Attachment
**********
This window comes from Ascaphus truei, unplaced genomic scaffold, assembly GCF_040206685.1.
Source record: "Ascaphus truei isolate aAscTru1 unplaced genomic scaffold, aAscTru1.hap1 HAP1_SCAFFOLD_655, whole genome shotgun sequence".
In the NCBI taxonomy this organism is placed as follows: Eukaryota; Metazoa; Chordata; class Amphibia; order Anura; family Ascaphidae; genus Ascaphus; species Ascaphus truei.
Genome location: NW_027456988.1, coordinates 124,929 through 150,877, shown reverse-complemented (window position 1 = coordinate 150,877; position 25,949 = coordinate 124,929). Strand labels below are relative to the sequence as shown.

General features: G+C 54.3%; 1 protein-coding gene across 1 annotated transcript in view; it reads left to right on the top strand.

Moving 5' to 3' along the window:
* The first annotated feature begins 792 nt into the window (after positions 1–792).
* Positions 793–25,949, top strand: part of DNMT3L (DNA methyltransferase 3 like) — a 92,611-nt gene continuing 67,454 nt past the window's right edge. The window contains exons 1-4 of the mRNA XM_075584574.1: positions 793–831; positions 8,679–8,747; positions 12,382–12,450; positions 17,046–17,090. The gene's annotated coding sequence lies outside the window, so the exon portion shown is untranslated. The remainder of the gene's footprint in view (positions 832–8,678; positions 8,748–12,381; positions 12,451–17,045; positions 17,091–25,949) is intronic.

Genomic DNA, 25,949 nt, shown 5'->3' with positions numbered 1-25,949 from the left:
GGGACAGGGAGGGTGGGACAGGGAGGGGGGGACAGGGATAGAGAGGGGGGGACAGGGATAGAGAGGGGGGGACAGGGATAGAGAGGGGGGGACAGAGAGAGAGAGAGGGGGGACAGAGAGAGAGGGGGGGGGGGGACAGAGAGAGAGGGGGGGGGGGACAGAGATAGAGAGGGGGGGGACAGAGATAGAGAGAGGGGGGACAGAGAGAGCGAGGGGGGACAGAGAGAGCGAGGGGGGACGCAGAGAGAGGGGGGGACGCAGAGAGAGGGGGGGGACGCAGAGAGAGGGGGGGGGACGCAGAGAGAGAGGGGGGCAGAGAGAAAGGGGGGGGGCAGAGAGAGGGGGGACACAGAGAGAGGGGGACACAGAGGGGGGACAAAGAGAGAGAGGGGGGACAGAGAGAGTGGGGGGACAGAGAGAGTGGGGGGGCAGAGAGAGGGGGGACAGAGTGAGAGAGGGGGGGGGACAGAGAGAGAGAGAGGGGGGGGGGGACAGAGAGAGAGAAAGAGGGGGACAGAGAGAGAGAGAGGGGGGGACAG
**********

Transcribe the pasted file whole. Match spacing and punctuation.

This window comes from Ascaphus truei, unplaced genomic scaffold, assembly GCF_040206685.1.
Source record: "Ascaphus truei isolate aAscTru1 unplaced genomic scaffold, aAscTru1.hap1 HAP1_SCAFFOLD_655, whole genome shotgun sequence".
In the NCBI taxonomy this organism is placed as follows: Eukaryota; Metazoa; Chordata; class Amphibia; order Anura; family Ascaphidae; genus Ascaphus; species Ascaphus truei.
Genome location: NW_027456988.1, coordinates 124,929 through 150,877, shown reverse-complemented (window position 1 = coordinate 150,877; position 25,949 = coordinate 124,929). Strand labels below are relative to the sequence as shown.

General features: G+C 54.3%; 1 protein-coding gene across 1 annotated transcript in view; it reads left to right on the top strand.

Moving 5' to 3' along the window:
* The first annotated feature begins 792 nt into the window (after positions 1–792).
* Positions 793–25,949, top strand: part of DNMT3L (DNA methyltransferase 3 like) — a 92,611-nt gene continuing 67,454 nt past the window's right edge. The window contains exons 1-4 of the mRNA XM_075584574.1: positions 793–831; positions 8,679–8,747; positions 12,382–12,450; positions 17,046–17,090. The gene's annotated coding sequence lies outside the window, so the exon portion shown is untranslated. The remainder of the gene's footprint in view (positions 832–8,678; positions 8,748–12,381; positions 12,451–17,045; positions 17,091–25,949) is intronic.

Genomic DNA, 25,949 nt, shown 5'->3' with positions numbered 1-25,949 from the left:
GGGACAGGGAGGGTGGGACAGGGAGGGGGGGACAGGGATAGAGAGGGGGGGACAGGGATAGAGAGGGGGGGACAGGGATAGAGAGGGGGGGACAGAGAGAGAGAGAGGGGGGACAGAGAGAGAGGGGGGGGGGGGACAGAGAGAGAGGGGGGGGGGGACAGAGATAGAGAGGGGGGGGACAGAGATAGAGAGAGGGGGGACAGAGAGAGCGAGGGGGGACAGAGAGAGCGAGGGGGGACGCAGAGAGAGGGGGGGACGCAGAGAGAGGGGGGGGACGCAGAGAGAGGGGGGGGGACGCAGAGAGAGAGGGGGGCAGAGAGAAAGGGGGGGGGCAGAGAGAGGGGGGACACAGAGAGAGGGGGACACAGAGGGGGGACAAAGAGAGAGAGGGGGGACAGAGAGAGTGGGGGGACAGAGAGAGTGGGGGGGCAGAGAGAGGGGGGACAGAGTGAGAGAGGGGGGGGGACAGAGAGAGAGAGAGGGGGGGGGGGACAGAGAGAGAGAAAGAGGGGGACAGAGAGAGAGAGAGGGGGGGACAG